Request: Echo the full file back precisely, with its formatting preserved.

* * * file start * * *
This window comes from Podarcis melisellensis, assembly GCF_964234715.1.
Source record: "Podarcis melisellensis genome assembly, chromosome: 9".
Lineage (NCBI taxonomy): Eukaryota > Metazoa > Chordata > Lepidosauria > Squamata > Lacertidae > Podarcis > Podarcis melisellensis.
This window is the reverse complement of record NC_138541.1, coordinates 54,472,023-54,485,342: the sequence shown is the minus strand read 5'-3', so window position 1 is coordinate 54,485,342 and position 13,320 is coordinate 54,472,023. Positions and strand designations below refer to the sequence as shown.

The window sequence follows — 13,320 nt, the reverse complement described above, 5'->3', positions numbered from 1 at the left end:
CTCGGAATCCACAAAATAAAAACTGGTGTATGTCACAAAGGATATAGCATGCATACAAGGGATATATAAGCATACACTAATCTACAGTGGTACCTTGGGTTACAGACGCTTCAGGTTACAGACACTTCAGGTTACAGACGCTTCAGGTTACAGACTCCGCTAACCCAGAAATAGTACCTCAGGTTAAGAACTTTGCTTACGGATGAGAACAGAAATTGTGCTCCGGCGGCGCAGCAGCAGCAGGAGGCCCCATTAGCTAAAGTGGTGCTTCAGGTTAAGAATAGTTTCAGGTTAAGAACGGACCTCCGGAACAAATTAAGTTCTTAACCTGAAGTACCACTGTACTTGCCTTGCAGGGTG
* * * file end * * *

This window comes from Podarcis melisellensis, assembly GCF_964234715.1.
Source record: "Podarcis melisellensis genome assembly, chromosome: 9".
Lineage (NCBI taxonomy): Eukaryota > Metazoa > Chordata > Lepidosauria > Squamata > Lacertidae > Podarcis > Podarcis melisellensis.
This window is the reverse complement of record NC_138541.1, coordinates 54,472,023-54,485,342: the sequence shown is the minus strand read 5'-3', so window position 1 is coordinate 54,485,342 and position 13,320 is coordinate 54,472,023. Positions and strand designations below refer to the sequence as shown.

The window sequence follows — 13,320 nt, the reverse complement described above, 5'->3', positions numbered from 1 at the left end:
CTCGGAATCCACAAAATAAAAACTGGTGTATGTCACAAAGGATATAGCATGCATACAAGGGATATATAAGCATACACTAATCTACAGTGGTACCTTGGGTTACAGACGCTTCAGGTTACAGACACTTCAGGTTACAGACGCTTCAGGTTACAGACTCCGCTAACCCAGAAATAGTACCTCAGGTTAAGAACTTTGCTTACGGATGAGAACAGAAATTGTGCTCCGGCGGCGCAGCAGCAGCAGGAGGCCCCATTAGCTAAAGTGGTGCTTCAGGTTAAGAATAGTTTCAGGTTAAGAACGGACCTCCGGAACAAATTAAGTTCTTAACCTGAAGTACCACTGTACTTGCCTTGCAGGGTG